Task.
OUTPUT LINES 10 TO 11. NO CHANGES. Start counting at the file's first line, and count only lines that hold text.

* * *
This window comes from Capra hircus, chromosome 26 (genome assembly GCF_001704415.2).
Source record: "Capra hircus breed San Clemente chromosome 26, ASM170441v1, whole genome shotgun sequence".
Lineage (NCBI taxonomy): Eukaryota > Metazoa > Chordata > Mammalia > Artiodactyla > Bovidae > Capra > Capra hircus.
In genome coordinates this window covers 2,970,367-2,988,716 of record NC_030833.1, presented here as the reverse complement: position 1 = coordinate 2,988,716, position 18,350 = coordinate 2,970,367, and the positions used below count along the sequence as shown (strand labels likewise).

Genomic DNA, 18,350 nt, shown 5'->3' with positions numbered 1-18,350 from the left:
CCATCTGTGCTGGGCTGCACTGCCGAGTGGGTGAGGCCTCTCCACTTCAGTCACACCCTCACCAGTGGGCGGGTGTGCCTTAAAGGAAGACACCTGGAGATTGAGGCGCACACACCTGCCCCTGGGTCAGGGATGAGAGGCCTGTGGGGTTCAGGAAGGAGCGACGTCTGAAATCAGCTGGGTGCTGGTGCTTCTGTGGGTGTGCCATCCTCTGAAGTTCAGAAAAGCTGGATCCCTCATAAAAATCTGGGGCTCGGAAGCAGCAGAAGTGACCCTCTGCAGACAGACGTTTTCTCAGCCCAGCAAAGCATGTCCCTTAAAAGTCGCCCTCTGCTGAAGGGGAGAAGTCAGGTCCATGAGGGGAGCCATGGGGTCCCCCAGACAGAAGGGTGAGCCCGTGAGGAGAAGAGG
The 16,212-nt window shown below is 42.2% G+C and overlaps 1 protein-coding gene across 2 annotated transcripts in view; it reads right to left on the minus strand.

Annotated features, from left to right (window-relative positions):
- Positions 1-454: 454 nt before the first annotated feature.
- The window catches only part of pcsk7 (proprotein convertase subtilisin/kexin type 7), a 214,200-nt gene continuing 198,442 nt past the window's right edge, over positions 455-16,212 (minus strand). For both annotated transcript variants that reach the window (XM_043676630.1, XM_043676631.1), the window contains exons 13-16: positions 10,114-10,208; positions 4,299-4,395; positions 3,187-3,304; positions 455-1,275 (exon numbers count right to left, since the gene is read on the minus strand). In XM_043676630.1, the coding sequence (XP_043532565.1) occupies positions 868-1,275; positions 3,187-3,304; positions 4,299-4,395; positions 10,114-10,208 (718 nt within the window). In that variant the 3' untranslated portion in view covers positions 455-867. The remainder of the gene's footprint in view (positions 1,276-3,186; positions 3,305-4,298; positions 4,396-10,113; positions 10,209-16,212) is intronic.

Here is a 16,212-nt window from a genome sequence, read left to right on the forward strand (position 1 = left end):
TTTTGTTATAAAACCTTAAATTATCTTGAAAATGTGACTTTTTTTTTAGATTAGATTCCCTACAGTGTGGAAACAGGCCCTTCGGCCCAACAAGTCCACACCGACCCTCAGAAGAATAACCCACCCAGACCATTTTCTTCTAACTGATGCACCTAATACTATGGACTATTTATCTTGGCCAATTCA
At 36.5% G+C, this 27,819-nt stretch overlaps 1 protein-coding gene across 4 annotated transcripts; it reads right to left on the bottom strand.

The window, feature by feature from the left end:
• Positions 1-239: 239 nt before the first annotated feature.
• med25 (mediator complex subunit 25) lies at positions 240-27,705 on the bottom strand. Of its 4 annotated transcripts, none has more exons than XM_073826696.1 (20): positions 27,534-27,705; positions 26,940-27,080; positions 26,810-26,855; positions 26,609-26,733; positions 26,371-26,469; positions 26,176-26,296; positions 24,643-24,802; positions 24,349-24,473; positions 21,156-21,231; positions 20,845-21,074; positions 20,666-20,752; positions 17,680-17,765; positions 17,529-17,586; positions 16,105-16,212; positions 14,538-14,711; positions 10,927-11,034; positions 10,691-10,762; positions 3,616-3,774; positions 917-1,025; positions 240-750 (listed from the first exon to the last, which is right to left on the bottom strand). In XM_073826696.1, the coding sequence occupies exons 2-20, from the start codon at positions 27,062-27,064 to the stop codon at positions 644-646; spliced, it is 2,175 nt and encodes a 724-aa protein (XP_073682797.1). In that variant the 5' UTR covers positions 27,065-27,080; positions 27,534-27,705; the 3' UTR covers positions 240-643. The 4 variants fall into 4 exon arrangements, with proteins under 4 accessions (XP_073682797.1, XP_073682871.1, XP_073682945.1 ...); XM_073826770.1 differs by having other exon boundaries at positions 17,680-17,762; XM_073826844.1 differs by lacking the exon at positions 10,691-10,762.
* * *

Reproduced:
- The window catches only part of pcsk7 (proprotein convertase subtilisin/kexin type 7), a 214,200-nt gene continuing 198,442 nt past the window's right edge, over positions 455-16,212 (minus strand). For both annotated transcript variants that reach the window (XM_043676630.1, XM_043676631.1), the window contains exons 13-16: positions 10,114-10,208; positions 4,299-4,395; positions 3,187-3,304; positions 455-1,275 (exon numbers count right to left, since the gene is read on the minus strand). In XM_043676630.1, the coding sequence (XP_043532565.1) occupies positions 868-1,275; positions 3,187-3,304; positions 4,299-4,395; positions 10,114-10,208 (718 nt within the window). In that variant the 3' untranslated portion in view covers positions 455-867. The remainder of the gene's footprint in view (positions 1,276-3,186; positions 3,305-4,298; positions 4,396-10,113; positions 10,209-16,212) is intronic.

Here is a 16,212-nt window from a genome sequence, read left to right on the forward strand (position 1 = left end):